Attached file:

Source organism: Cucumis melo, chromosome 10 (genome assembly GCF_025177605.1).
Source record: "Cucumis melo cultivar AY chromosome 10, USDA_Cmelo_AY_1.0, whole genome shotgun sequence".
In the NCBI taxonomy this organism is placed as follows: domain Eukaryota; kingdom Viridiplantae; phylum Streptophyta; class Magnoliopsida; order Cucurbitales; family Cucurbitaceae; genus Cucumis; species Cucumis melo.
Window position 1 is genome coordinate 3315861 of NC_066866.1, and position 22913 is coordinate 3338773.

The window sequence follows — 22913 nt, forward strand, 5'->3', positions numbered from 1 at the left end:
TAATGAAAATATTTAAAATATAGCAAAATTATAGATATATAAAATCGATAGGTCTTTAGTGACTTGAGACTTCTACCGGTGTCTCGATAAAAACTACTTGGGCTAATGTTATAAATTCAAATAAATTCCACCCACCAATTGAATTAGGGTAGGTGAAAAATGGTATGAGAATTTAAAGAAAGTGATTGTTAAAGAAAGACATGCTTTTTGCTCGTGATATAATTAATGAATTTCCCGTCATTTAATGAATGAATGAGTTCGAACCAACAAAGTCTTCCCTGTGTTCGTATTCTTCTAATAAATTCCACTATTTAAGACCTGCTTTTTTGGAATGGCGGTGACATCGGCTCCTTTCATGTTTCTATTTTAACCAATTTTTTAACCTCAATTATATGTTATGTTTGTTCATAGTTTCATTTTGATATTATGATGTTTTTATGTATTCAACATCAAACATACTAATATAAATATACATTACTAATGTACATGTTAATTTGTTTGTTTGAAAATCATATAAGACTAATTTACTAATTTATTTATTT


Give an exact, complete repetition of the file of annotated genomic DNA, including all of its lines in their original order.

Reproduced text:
Source organism: Cucumis melo, chromosome 10 (genome assembly GCF_025177605.1).
Source record: "Cucumis melo cultivar AY chromosome 10, USDA_Cmelo_AY_1.0, whole genome shotgun sequence".
In the NCBI taxonomy this organism is placed as follows: domain Eukaryota; kingdom Viridiplantae; phylum Streptophyta; class Magnoliopsida; order Cucurbitales; family Cucurbitaceae; genus Cucumis; species Cucumis melo.
Window position 1 is genome coordinate 3315861 of NC_066866.1, and position 22913 is coordinate 3338773.

The window sequence follows — 22913 nt, forward strand, 5'->3', positions numbered from 1 at the left end:
TAATGAAAATATTTAAAATATAGCAAAATTATAGATATATAAAATCGATAGGTCTTTAGTGACTTGAGACTTCTACCGGTGTCTCGATAAAAACTACTTGGGCTAATGTTATAAATTCAAATAAATTCCACCCACCAATTGAATTAGGGTAGGTGAAAAATGGTATGAGAATTTAAAGAAAGTGATTGTTAAAGAAAGACATGCTTTTTGCTCGTGATATAATTAATGAATTTCCCGTCATTTAATGAATGAATGAGTTCGAACCAACAAAGTCTTCCCTGTGTTCGTATTCTTCTAATAAATTCCACTATTTAAGACCTGCTTTTTTGGAATGGCGGTGACATCGGCTCCTTTCATGTTTCTATTTTAACCAATTTTTTAACCTCAATTATATGTTATGTTTGTTCATAGTTTCATTTTGATATTATGATGTTTTTATGTATTCAACATCAAACATACTAATATAAATATACATTACTAATGTACATGTTAATTTGTTTGTTTGAAAATCATATAAGACTAATTTACTAATTTATTTATTT